Russia: US, Iran, Saudi Arabia to Meet for Syria ‘Peace Talks’ in October

AP Photo/ Sergei Karpukhin
AP Photo/ Sergei Karpukhin

The Russian government has announced that it will participate in “peace talks” with the Syrian government and a coalition of the “most influential outside players” in the Syrian Civil War, bringing America, Iran, and Saudi Arabia to the table.

“We have named the participants: Russia, the US, Iran, Saudi Arabia, Turkey and Egypt,” Deputy Foreign Minister Mikhail Bogdanov confirmed on Monday to Russian media outlet RIA Novosti. He noted that Russian authorities were looking for these talks to happen “as soon as possible,” as the Islamic State is gaining ground against the Assad regime in Syria. The talks will allegedly begin after the end of the United Nations General Assembly meeting, though it is not yet certain who, exactly, will be there representing the countries named. “The level hasn’t been decided yet,” Bogdanov noted, though he expected “experts” and “deputy ministers” will be involved, as well as UN Syria envoy Staffan de Mistura.

The United States has been the leading Western voice calling for President Bashar Assad to be removed from power since the civil war started in 2011. Following President Obama’s declaration that a “red line” had been crossed when it was proven that Assad used chemical weapons on civilians, the United States did not act following its condemnation, and Russia slowly became the main international actor in Syria. While a longstanding presence in the region, Russia has greatly expanded its military footprint in Syria within the past month, a move American Secretary of State John Kerry described as “force protection” for the Russian troops. Turkey, arguably the loudest anti-Assad voice in the world, has condemned Russia’s invasion of Syria as “very dangerous.”

Russian President Vladimir Putin reiterated his support for Assad on the American news program 60 Minutes on Sunday.  He told interviewer Charlie Rose:

We support the legitimate government of Syria, and it’s my deep belief that any actions to the contrary in order to destroy the legitimate government will create a situation which you can witness now in the other countries of the region or in other regions, for instance in Libya where all the state institutions are disintegrated.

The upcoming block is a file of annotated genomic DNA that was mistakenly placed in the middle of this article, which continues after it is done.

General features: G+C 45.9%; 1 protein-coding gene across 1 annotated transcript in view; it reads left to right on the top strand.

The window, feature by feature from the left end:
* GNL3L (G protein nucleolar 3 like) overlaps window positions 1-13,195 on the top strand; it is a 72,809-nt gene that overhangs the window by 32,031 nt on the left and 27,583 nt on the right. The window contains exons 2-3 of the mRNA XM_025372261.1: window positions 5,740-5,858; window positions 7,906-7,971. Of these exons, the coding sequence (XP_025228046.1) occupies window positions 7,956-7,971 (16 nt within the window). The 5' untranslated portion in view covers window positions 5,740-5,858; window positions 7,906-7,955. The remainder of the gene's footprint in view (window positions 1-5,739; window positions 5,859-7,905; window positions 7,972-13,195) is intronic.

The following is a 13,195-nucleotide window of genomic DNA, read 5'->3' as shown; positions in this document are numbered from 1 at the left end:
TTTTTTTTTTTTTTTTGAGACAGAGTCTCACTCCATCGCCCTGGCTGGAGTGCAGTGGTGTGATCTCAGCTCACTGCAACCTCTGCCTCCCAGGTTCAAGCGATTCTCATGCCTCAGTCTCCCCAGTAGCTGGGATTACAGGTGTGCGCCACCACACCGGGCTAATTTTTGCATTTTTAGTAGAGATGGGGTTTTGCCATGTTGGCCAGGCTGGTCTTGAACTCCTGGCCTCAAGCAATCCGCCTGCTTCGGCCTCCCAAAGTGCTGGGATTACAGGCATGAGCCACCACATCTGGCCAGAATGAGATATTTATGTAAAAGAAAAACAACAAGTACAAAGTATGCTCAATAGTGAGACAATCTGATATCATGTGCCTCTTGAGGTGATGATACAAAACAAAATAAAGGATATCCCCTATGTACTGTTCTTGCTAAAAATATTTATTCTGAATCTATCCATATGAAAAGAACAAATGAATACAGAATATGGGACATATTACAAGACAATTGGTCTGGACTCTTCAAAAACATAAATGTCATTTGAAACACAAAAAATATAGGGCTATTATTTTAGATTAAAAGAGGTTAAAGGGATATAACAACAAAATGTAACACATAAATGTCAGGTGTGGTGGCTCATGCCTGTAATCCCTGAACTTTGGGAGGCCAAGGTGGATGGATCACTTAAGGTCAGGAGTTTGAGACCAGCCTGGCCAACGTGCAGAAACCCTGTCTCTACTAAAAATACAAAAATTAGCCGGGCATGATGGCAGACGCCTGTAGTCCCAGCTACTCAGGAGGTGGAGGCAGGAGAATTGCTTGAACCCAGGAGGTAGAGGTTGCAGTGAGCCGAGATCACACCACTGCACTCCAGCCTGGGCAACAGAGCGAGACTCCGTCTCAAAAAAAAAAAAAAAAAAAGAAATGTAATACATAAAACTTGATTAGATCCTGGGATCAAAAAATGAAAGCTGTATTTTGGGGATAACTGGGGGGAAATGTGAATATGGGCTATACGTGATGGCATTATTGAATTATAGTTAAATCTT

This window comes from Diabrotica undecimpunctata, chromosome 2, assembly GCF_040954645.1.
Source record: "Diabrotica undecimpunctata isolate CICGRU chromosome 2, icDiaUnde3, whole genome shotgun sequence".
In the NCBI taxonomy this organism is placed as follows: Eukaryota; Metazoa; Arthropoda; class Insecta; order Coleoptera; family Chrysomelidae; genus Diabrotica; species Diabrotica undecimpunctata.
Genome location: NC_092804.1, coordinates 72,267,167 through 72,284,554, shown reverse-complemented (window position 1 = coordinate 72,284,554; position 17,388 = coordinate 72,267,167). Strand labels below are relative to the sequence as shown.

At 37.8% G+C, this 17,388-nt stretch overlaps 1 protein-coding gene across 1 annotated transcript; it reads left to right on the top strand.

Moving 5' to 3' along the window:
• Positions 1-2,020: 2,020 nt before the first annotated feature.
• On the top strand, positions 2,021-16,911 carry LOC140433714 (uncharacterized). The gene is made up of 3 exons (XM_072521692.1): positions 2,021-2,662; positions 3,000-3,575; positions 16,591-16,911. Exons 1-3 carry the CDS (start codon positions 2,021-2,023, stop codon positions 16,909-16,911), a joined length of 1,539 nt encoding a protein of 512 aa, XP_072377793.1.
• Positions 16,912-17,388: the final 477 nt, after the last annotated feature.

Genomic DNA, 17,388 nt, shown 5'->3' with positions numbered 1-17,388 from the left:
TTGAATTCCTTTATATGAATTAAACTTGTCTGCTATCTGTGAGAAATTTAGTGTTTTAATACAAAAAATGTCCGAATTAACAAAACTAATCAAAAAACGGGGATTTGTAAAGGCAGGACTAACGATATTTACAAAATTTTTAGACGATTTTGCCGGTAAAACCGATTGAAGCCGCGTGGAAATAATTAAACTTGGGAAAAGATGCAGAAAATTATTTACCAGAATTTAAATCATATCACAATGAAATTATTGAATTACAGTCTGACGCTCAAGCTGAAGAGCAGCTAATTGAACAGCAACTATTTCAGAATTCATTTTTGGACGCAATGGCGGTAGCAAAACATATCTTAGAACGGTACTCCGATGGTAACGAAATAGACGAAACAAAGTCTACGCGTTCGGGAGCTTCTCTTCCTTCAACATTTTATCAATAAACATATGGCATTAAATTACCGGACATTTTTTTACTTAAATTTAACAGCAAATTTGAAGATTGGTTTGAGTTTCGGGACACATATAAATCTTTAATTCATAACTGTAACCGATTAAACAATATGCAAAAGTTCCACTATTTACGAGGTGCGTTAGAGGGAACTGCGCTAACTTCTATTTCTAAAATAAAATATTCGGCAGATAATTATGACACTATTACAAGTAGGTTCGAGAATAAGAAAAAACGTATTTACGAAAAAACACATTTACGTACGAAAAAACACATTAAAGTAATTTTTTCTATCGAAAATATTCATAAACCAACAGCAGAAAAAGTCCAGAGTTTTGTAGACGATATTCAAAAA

Russia has also expanded its presence in neighboring Iraq, allegedly also to fight the Islamic State terrorist group. The officially recognized Shiite Iraqi government announced on Sunday that it would begin sharing intelligence with Russia, Syria, and Iran. Many critics of Russian expansionism condemn the moves as attempts to use its military to take on roles traditionally belonging to the United States on the international stage to expand its power.

American officials have responded tepidly to Russia’s incursions in the Middle East. “Trust but verify,” Defense Secretary Ashton Carter told reporters when asked whether the United States could trust Russian government officials when reporting on their activity in the Middle East. “It’s not a matter of trust,” he added. “It’s a matter of seeing what the Russians do.” Carter expressed concern that Russia would attack any militia fighting against Assad, regardless of whether they were allied with the Islamic State. The Pentagon has invested in training anti-Assad rebels in the hope that they will fight ISIS, as well as Assad.

During the weekend, the Pentagon confirmed that the latest group of American-trained “moderate” Syrian rebels had defected to the al-Nusra Front, a militia affiliated with al-Qaeda.

Regarding Assad himself staying in power, there appears to be a coming shift in attitudes in the West, with a number of international actors signaling that Assad could take part in a peace agreement. John Kerry said this month he believed that Assad’s “long-term presence” was necessary for peace. German Chancellor Angela Merkel has urged leaders to include Assad in peace talks. The Guardian has reported that UK leaders also see Assad as part of a transition process, though not a transition to a restored Assad government. Even Turkish President Recep Tayyip Erdogan said that a solution to the Syrian Civil War “with Assad” was possible, though he immediately accused anyone quoting him of being “manipulators” and liars.

Turkey appears to be the most vocal outlier in the group Russia has assembled to discuss a transition in Syria. In New York for the United Nations General Assembly meeting, Turkish Prime Minister Ahmet Davutoğlu once again asserted his nation’s demand that Assad not be included in a Syrian transition process. “The only way of establishing the safe zone is by reinforcing the Free Syrian Army [FSA] and the moderate components,” he said on Sunday, “We don’t want to see either Daesh [the Arabic acronym for ISIL], or the Syrian regime on our borders.”

“Would al-Assad’s staying resolve the terror and refugee problems? No,” Davutoğlu concluded.